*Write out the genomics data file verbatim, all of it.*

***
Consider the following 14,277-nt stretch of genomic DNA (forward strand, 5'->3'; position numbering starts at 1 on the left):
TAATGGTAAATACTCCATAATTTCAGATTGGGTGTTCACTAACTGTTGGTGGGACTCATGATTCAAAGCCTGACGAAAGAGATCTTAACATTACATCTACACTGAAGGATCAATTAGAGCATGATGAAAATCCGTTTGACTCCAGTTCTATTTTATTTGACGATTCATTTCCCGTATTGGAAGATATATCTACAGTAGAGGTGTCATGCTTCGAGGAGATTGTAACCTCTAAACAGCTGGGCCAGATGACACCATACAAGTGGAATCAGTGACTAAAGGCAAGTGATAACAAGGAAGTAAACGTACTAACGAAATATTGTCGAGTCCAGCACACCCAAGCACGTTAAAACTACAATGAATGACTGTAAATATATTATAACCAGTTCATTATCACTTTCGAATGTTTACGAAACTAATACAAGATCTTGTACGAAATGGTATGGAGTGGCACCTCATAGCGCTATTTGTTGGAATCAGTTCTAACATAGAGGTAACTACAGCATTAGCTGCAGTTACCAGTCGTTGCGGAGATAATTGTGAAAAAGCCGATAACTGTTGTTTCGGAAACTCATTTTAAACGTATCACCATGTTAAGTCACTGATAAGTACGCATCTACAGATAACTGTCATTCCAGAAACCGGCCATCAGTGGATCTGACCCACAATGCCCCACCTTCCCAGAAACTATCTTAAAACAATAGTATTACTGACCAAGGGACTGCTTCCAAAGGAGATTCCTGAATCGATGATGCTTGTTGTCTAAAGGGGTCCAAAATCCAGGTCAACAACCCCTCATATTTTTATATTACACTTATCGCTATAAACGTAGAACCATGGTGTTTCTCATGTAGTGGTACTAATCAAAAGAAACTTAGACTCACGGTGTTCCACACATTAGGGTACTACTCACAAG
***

Consider the following 14,277-nt stretch of genomic DNA (forward strand, 5'->3'; position numbering starts at 1 on the left):
TAATGGTAAATACTCCATAATTTCAGATTGGGTGTTCACTAACTGTTGGTGGGACTCATGATTCAAAGCCTGACGAAAGAGATCTTAACATTACATCTACACTGAAGGATCAATTAGAGCATGATGAAAATCCGTTTGACTCCAGTTCTATTTTATTTGACGATTCATTTCCCGTATTGGAAGATATATCTACAGTAGAGGTGTCATGCTTCGAGGAGATTGTAACCTCTAAACAGCTGGGCCAGATGACACCATACAAGTGGAATCAGTGACTAAAGGCAAGTGATAACAAGGAAGTAAACGTACTAACGAAATATTGTCGAGTCCAGCACACCCAAGCACGTTAAAACTACAATGAATGACTGTAAATATATTATAACCAGTTCATTATCACTTTCGAATGTTTACGAAACTAATACAAGATCTTGTACGAAATGGTATGGAGTGGCACCTCATAGCGCTATTTGTTGGAATCAGTTCTAACATAGAGGTAACTACAGCATTAGCTGCAGTTACCAGTCGTTGCGGAGATAATTGTGAAAAAGCCGATAACTGTTGTTTCGGAAACTCATTTTAAACGTATCACCATGTTAAGTCACTGATAAGTACGCATCTACAGATAACTGTCATTCCAGAAACCGGCCATCAGTGGATCTGACCCACAATGCCCCACCTTCCCAGAAACTATCTTAAAACAATAGTATTACTGACCAAGGGACTGCTTCCAAAGGAGATTCCTGAATCGATGATGCTTGTTGTCTAAAGGGGTCCAAAATCCAGGTCAACAACCCCTCATATTTTTATATTACACTTATCGCTATAAACGTAGAACCATGGTGTTTCTCATGTAGTGGTACTAATCAAAAGAAACTTAGACTCACGGTGTTCCACACATTAGGGTACTACTCACAAG